Cape Coast Castle

Cape Coast castle

If you had a chance to check out “The Images” page of this site, thank you. 

I’ve had the greatest pleasure this year accessing not only legendary performers and a country’s birthday celebration, but also the deeply profound experience of visiting Cape Coast Castle.

To stand in the slave dungeons, to walk through the “door of no return”, were experiences that defy description. How does one begin to describe the impact that a place like this had on the history of the world? It’s beyond dank, depressing, sad, and terrifying. I went through the tour with a lump in my throat, a knot in my gut and watery eyes. Our knowledgeable and friendly Fanti guide displayed utmost sincerity, dignity, reverance and professionalism to each member of the group that went beyond his youth.

Unfortunately I will also remember some not-so-welcoming glares from a couple of the other tourists in my group. Except for me and my Ghanaian friend Fawaz, our group appeared to be made up entirely of African-American tourists. I guess I became a lightening rod for the anger and anguish they were undoubtably feeling. It hit me but I can understand it, given the emotional journey this is for people.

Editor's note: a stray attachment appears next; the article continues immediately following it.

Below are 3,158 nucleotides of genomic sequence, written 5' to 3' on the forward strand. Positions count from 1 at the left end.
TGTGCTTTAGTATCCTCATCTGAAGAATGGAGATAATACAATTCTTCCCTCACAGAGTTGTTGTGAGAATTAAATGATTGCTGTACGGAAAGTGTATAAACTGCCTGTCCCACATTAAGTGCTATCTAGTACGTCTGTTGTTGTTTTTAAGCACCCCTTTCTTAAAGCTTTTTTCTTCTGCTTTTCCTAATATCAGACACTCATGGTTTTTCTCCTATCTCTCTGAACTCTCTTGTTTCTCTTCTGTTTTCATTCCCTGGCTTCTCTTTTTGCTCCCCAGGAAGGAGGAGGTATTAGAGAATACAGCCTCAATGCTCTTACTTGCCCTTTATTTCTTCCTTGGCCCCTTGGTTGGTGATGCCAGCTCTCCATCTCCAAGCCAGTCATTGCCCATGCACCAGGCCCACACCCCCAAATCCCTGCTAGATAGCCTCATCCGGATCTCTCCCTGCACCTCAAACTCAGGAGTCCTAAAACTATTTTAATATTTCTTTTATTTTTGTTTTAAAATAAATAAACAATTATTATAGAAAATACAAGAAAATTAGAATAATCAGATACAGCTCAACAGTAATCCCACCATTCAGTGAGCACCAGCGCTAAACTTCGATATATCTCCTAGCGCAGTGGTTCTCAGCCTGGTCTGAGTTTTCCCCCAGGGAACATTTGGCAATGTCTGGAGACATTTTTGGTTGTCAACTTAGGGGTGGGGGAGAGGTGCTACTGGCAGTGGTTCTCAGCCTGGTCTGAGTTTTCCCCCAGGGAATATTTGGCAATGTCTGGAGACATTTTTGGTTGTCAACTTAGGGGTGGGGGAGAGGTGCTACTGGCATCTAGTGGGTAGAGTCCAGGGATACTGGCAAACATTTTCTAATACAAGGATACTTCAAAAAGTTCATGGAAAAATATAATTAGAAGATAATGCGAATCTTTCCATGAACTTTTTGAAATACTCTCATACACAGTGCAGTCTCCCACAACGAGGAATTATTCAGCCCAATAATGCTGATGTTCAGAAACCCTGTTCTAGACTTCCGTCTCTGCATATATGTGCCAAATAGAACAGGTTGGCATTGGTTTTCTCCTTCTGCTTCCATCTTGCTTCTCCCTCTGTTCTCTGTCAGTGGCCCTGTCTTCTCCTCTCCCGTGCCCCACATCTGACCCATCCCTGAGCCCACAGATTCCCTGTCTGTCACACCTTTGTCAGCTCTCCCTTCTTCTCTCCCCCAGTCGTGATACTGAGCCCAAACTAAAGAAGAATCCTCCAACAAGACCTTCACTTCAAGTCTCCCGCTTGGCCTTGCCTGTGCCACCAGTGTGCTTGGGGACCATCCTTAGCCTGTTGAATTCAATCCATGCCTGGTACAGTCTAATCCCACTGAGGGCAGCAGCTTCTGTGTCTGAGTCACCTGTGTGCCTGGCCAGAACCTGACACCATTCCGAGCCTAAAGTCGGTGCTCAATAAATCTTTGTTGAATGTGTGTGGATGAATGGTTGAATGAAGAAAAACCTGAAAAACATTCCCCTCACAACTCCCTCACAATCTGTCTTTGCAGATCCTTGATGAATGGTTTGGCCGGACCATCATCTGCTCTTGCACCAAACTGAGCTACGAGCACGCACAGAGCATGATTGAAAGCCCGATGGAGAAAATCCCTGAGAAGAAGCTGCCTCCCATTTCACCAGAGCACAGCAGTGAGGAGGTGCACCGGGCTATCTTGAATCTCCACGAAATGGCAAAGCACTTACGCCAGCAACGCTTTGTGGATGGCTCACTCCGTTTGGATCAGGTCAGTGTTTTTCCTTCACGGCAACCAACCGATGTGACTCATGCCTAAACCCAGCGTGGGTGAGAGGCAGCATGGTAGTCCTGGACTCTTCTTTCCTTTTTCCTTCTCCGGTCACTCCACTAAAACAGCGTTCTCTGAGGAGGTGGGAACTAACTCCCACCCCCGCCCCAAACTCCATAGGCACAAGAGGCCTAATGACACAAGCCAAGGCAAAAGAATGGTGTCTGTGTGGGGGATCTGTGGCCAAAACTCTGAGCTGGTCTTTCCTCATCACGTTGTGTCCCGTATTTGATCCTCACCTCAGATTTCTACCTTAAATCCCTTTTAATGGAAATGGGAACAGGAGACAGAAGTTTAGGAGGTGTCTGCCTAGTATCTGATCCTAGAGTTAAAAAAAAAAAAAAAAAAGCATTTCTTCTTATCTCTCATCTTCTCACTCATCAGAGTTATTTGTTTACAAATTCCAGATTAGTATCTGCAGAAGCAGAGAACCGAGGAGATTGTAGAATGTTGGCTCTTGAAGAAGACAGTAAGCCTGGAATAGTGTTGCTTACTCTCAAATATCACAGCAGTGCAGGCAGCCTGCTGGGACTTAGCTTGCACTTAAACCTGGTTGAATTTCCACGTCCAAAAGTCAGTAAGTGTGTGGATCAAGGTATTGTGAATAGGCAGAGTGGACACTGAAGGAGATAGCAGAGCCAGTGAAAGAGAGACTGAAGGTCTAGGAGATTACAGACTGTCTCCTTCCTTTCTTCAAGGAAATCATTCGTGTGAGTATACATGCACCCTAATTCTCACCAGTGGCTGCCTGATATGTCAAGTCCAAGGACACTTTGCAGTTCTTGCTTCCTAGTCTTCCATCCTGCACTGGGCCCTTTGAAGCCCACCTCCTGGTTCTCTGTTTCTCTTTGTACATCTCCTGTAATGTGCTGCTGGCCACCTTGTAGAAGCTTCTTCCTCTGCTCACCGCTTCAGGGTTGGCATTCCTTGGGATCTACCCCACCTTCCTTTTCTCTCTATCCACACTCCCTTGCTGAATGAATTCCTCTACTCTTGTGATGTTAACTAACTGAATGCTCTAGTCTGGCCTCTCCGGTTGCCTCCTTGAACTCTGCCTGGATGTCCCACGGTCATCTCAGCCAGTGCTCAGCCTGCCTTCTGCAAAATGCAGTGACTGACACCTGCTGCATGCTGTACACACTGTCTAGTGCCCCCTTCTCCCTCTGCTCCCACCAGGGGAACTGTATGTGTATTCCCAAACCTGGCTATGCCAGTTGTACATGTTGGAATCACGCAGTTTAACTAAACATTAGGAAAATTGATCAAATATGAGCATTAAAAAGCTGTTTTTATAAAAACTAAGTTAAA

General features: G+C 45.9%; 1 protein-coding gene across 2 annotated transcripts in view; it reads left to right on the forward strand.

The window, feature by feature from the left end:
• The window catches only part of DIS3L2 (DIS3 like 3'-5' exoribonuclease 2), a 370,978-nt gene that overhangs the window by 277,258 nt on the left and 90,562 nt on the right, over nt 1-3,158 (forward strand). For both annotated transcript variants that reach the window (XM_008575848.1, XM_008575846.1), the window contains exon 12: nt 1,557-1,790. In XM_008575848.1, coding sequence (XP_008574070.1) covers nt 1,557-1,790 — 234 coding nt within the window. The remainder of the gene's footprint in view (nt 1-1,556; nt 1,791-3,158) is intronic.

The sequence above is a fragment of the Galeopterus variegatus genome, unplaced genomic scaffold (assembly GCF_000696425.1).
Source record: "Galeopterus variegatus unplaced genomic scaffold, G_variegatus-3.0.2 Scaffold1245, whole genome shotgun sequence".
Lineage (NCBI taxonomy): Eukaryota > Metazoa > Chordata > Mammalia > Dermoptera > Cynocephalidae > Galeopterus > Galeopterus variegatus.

As much as I hate to differentiate, I am what you’d call white. Maybe I was the only “Obruni” there that day. No matter, I recommend EVERYBODY visit this place. It shouldn’t matter if your (recent) ancestry is Euro or Akan. This is a scar we all carry in some way. Too many genocidal tragedies have occurred on our watch. The holocaust, Yugoslavia, Nigeria (Biafra), Rwanda and Darfur. This must stop and never be repeated. As an advanced species, humanity cannot tolerate such acts. Our duty is to end war. How else to fulfill the vow that is set into the castle wall…

The Promise


of the anguish of our ancestors

may those who died rest in peace

may those who return find their roots

may humanity never again perpetuate

such injustice against humanity

we, the living, vow to uphold this.”

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